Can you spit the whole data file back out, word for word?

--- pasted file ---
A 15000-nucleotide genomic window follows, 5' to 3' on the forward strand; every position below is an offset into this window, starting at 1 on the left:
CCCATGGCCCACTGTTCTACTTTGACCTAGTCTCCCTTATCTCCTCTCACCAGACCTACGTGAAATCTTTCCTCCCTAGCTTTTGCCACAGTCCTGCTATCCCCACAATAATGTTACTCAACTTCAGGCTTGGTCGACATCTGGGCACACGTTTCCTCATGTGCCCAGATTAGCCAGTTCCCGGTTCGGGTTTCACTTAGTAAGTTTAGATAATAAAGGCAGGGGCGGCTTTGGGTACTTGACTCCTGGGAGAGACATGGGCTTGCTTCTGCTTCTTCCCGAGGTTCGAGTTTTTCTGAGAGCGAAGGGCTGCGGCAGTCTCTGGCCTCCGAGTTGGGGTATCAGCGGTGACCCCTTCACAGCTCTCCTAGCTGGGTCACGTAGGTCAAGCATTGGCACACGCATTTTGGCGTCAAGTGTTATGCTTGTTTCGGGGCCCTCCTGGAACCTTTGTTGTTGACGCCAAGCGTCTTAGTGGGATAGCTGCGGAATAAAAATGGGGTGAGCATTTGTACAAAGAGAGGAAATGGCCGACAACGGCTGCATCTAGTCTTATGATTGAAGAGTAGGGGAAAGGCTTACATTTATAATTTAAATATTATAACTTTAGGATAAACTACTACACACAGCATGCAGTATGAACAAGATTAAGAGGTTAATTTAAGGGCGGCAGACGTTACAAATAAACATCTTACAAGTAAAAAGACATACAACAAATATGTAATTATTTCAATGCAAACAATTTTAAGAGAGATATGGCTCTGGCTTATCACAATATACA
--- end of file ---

A 15000-nucleotide genomic window follows, 5' to 3' on the forward strand; every position below is an offset into this window, starting at 1 on the left:
CCCATGGCCCACTGTTCTACTTTGACCTAGTCTCCCTTATCTCCTCTCACCAGACCTACGTGAAATCTTTCCTCCCTAGCTTTTGCCACAGTCCTGCTATCCCCACAATAATGTTACTCAACTTCAGGCTTGGTCGACATCTGGGCACACGTTTCCTCATGTGCCCAGATTAGCCAGTTCCCGGTTCGGGTTTCACTTAGTAAGTTTAGATAATAAAGGCAGGGGCGGCTTTGGGTACTTGACTCCTGGGAGAGACATGGGCTTGCTTCTGCTTCTTCCCGAGGTTCGAGTTTTTCTGAGAGCGAAGGGCTGCGGCAGTCTCTGGCCTCCGAGTTGGGGTATCAGCGGTGACCCCTTCACAGCTCTCCTAGCTGGGTCACGTAGGTCAAGCATTGGCACACGCATTTTGGCGTCAAGTGTTATGCTTGTTTCGGGGCCCTCCTGGAACCTTTGTTGTTGACGCCAAGCGTCTTAGTGGGATAGCTGCGGAATAAAAATGGGGTGAGCATTTGTACAAAGAGAGGAAATGGCCGACAACGGCTGCATCTAGTCTTATGATTGAAGAGTAGGGGAAAGGCTTACATTTATAATTTAAATATTATAACTTTAGGATAAACTACTACACACAGCATGCAGTATGAACAAGATTAAGAGGTTAATTTAAGGGCGGCAGACGTTACAAATAAACATCTTACAAGTAAAAAGACATACAACAAATATGTAATTATTTCAATGCAAACAATTTTAAGAGAGATATGGCTCTGGCTTATCACAATATACA